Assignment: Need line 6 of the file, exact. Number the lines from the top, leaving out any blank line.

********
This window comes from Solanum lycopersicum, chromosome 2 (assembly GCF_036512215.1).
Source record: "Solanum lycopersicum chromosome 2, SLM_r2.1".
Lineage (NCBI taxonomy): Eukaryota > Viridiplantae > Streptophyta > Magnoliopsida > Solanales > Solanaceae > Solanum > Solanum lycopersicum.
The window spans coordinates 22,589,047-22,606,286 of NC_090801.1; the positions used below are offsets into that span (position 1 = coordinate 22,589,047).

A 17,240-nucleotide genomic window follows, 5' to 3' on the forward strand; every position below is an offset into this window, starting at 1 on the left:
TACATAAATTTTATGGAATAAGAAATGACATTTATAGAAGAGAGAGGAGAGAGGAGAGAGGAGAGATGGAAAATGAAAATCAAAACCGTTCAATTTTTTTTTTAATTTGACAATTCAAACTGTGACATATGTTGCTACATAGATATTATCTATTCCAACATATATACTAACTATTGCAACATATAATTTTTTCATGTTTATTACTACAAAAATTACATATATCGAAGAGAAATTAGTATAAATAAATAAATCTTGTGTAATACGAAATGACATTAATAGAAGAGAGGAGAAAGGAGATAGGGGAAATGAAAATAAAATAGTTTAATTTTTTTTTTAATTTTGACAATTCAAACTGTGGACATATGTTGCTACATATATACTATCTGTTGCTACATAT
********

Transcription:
TACATAAATTTTATGGAATAAGAAATGACATTTATAGAAGAGAGAGGAGAGAGGAGAGAGGAGAGATGGAAAATGAAAATCAAAACCGTTCAATTTTTTTTTTAATTTGACAATTCAAACTGTGACATATGTTGCTACATAGATATTATCTATTCCAACATATATACTAACTATTGCAACATATAATTTTTTCATGTTTATTACTACAAAAATTACATATATCGAAGAGAAATTAGTATAAATAAATAAATCTTGTGTAATACGAAATGACATTAATAGAAGAGAGGAGAAAGGAGATAGGGGAAATGAAAATAAAATAGTTTAATTTTTTTTTTAATTTTGACAATTCAAACTGTGGACATATGTTGCTACATATATACTATCTGTTGCTACATAT